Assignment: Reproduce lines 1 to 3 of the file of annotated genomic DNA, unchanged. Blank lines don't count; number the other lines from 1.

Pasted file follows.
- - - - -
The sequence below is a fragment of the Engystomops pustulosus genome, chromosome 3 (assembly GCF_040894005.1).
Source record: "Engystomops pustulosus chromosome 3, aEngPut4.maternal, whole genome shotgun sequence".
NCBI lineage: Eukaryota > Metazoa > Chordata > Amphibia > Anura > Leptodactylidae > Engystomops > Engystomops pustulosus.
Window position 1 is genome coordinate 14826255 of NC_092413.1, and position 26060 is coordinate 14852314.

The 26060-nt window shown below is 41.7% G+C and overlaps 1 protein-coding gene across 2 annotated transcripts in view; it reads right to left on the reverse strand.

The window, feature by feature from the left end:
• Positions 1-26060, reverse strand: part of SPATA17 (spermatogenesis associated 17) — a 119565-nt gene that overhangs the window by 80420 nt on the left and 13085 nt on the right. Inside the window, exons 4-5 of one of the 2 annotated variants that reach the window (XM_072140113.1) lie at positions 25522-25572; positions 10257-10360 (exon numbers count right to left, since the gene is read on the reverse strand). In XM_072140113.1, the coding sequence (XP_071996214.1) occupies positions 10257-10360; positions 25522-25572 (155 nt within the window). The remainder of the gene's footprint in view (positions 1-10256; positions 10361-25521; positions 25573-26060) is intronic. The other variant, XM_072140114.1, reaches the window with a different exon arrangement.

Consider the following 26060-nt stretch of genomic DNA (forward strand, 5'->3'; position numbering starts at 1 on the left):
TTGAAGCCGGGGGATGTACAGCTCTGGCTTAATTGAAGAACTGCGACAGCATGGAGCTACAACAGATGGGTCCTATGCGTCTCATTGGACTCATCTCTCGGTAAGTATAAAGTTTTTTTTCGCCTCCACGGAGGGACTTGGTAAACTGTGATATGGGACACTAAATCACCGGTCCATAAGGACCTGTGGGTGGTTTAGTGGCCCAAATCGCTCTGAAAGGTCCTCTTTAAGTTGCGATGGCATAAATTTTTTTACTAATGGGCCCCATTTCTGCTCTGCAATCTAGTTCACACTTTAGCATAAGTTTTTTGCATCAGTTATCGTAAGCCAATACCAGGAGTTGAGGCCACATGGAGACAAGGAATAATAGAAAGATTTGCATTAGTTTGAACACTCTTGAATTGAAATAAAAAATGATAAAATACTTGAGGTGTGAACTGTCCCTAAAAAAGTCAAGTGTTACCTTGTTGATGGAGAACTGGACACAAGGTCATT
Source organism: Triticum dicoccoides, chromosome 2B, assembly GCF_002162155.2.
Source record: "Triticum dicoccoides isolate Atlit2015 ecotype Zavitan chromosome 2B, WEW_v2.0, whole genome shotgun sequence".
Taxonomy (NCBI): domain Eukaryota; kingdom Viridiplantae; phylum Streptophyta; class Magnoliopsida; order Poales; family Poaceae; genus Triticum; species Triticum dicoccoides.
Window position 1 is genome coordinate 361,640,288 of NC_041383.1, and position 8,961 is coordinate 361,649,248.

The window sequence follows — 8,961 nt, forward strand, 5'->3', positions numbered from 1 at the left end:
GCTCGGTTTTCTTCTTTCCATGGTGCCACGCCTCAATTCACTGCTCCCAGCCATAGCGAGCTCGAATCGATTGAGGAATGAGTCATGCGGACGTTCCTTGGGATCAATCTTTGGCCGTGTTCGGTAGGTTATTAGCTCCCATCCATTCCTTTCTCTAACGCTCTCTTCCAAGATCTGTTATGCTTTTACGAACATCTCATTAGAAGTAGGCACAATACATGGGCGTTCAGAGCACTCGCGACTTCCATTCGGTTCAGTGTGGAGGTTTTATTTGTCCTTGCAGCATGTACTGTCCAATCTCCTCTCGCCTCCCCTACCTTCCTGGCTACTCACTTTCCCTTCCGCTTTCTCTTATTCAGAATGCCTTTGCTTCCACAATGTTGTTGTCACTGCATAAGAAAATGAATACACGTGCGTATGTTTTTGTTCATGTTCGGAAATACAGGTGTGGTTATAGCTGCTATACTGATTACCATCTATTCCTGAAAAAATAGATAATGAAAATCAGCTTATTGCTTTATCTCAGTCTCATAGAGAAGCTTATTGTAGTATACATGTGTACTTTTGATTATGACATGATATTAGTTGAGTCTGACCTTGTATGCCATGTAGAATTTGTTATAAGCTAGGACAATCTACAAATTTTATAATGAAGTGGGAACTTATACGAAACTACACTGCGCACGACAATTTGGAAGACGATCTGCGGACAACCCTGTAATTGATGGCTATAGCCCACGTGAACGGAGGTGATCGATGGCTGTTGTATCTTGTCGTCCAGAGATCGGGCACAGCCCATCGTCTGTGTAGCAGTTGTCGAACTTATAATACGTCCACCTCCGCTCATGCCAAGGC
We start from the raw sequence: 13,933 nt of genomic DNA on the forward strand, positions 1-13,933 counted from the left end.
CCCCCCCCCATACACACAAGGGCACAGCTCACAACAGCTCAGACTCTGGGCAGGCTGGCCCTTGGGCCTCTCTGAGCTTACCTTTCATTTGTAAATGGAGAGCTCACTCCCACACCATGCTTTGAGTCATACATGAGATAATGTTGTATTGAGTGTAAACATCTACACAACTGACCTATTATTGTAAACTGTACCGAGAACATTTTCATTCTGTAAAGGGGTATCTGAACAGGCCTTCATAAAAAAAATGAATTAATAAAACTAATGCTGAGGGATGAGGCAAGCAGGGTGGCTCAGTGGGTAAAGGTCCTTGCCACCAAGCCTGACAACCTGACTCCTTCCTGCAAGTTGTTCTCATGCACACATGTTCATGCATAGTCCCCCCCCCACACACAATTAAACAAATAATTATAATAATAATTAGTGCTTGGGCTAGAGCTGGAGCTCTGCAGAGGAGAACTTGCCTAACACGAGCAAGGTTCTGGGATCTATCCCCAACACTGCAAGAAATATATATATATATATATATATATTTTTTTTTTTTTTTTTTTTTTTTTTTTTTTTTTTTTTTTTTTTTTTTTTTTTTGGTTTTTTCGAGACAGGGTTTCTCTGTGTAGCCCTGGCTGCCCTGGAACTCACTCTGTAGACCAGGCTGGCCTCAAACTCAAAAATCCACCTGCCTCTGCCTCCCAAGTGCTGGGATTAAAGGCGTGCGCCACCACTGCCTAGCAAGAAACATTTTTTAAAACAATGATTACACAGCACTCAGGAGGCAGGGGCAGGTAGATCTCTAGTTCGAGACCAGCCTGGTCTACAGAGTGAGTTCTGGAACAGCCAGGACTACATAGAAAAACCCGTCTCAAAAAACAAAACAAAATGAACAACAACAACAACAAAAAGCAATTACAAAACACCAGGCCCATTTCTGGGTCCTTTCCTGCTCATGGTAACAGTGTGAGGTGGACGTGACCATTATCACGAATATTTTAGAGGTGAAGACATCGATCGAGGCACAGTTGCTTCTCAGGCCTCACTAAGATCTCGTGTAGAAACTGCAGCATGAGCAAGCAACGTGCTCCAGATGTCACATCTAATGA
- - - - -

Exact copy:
The sequence below is a fragment of the Engystomops pustulosus genome, chromosome 3 (assembly GCF_040894005.1).
Source record: "Engystomops pustulosus chromosome 3, aEngPut4.maternal, whole genome shotgun sequence".
NCBI lineage: Eukaryota > Metazoa > Chordata > Amphibia > Anura > Leptodactylidae > Engystomops > Engystomops pustulosus.